Article about Toyota, Cho, and Localization


    Born in Japan made in USA – 05/30/06 – The Detroit News Online:

    Here is an article about Toyota's Fujio Cho. I don't take the view of another blog, which calls Toyota “racist” for having an solely Japanese board. I'm convinced that Toyota is changing and giving more control outside of Japan. We can argue about the pace of change, but Toyota consistently is moving in this direction.

    It seems like a necessary step in becoming a truly global company.

    “Two years ago, while he was CEO, Cho announced at a conference in Traverse City that Toyota would sustain its growth momentum by shifting more responsibility and decision-making to regional operations. That would help them respond faster to local market demands and conditions.”

    Another quote:

    At the same time, “for the new plant in Mexico, Kentucky is providing expertise and training,” Cho said. Taking on a role previously carried out only by plants in Japan, “Kentucky has been a mother plant to Mexico.”

    And another:

    Next month, Toyota's board is expected to approve a slate of promotions in the North American operations, bolstering the ranks of highly-qualified executives.

    “Toyota appoints Japanese executives to run new plants, he said, but North American managers hold top positions at established factories, such as Georgetown and Cambridge, Ontario.

    “The area we need to work on more is research and development and engineering,” Cho said.

    The Toyota Technical Center in Ann Arbor employs about 600 engineers who develop upper bodies for many models destined for the U.S. market, such as the new full-size Tundra pickup. But Toyota still develops the platforms, or underbodies, in Japan.

    “I believe R&D functions in America will be localized and expanded rapidly,” he said.

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    Mark Graban
    Mark Graban is an internationally-recognized consultant, author, and professional speaker, and podcaster with experience in healthcare, manufacturing, and startups. Mark's new book is The Mistakes That Make Us: Cultivating a Culture of Learning and Innovation. He is also the author of Measures of Success: React Less, Lead Better, Improve More, the Shingo Award-winning books Lean Hospitals and Healthcare Kaizen, and the anthology Practicing Lean. Mark is also a Senior Advisor to the technology company KaiNexus.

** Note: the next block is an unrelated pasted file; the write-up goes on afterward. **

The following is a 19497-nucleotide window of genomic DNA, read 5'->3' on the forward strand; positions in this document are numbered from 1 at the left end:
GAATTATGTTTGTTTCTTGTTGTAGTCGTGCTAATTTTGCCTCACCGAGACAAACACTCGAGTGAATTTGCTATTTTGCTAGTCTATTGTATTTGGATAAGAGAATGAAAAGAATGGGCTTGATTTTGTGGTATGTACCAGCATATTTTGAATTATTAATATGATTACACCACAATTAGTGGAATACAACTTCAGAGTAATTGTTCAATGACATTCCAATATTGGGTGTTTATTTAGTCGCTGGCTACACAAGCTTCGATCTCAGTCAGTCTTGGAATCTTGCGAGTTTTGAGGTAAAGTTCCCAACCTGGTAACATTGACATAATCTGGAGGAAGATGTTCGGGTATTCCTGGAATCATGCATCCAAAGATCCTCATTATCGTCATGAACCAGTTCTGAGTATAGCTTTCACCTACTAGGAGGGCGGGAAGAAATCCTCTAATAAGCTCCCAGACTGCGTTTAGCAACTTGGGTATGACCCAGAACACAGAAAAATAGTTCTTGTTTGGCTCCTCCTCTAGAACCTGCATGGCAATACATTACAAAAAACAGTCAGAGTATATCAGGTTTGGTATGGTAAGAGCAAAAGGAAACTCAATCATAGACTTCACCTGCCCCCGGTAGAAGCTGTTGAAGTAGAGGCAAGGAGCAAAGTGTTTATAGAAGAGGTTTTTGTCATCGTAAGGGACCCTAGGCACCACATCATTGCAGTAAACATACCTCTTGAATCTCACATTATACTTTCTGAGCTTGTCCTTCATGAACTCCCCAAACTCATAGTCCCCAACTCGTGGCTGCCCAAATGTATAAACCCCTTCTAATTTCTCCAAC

1. Americans and Europeans are good enough to call the shots in America and Europe, but only Japanese are on the Board of Directors – 100%, always has been that way.

      Here is the current Toyota Board:

      Hiroshi Okud, Fujio Ch, Katsuhiro Nakagawa, Katsuaki Watanab, Tokuichi Uranishi, Kazuo Okamoto, Kyoji Sasazu, Mitsuo Kinoshita, Yoshimi Inaba, Takeshi Uchiyamada, Masatami Takimoto, Akio Toyoda, Tetsuo Hattori, Yukitoshi Funo, Takeshi Suzuki, Atsushi Niimi, Hajime Wakayama, Hiroshi Takada, Teiji Tachibana, Shinichi Sasaki, Shin Kanada, Akira Okabe, Yoshio Shirai, Yoichiro Ichimaru, Shoji Ikawa, Shoichiro Toyoda, Hideaki Miyahara, Yoshiro Hayashi, Chiaki Yamaguchi, Yasutaka Okamura, Hiromu Okabe, Yoichi Kaya

      Not a Smith or a Jones among ’em.

      A new Board is scheduled to elected this month. We’ll see how ready Toyota is to change. Until then, I stand by my statement. If it walks like a duck, and it looks like a duck and it quacks like a duck…..

    2. Let’s see how many Japanese are on the boards of GM and Ford. None? They must be racist too.

      Saying a Japanese company is racist because they don’t have a Jones on their board is a ridiculous statement. I think it speaks more to your racism than theirs.

    3. GM and Ford don’t have a major presence in Japan. They do in Europe, and their boards contain and have long contained, Europeans.

      Toyota does many things well and there is much to learn from them.

      Further, the Toyota board has openly acknowledged that their failure to include anyone from another culture is a major failing and one they need to correct. Thus far, however, they have been unable to bring themselves to find anyone in the entire world capable of contributing to the strategic direction of their business at the board level who is not Japanese born and raised.

      Call it by whatever name you want, but excluding people solely on the basis of ethnicity or national origin (which Toyota acknowledges it does at the board level) clearly meets the definition of the term ‘racism’ as it is used in the U.S., both legally and practically.

      While your passion is admirable, blind adulation of Toyota or any other organization will not lead you to a better understanding of lean manufacturing.

    4. I don’t care about supporting Toyota, I care about people throwing around the term racist. And “excluding people solely on the basis of ethnicity or national origin” is NOT what they said.

    5. Bill however is correct. It doesn’t matter what you said it only matters what you did. You either walk the talk or you don’t.
      It’s just that simple…


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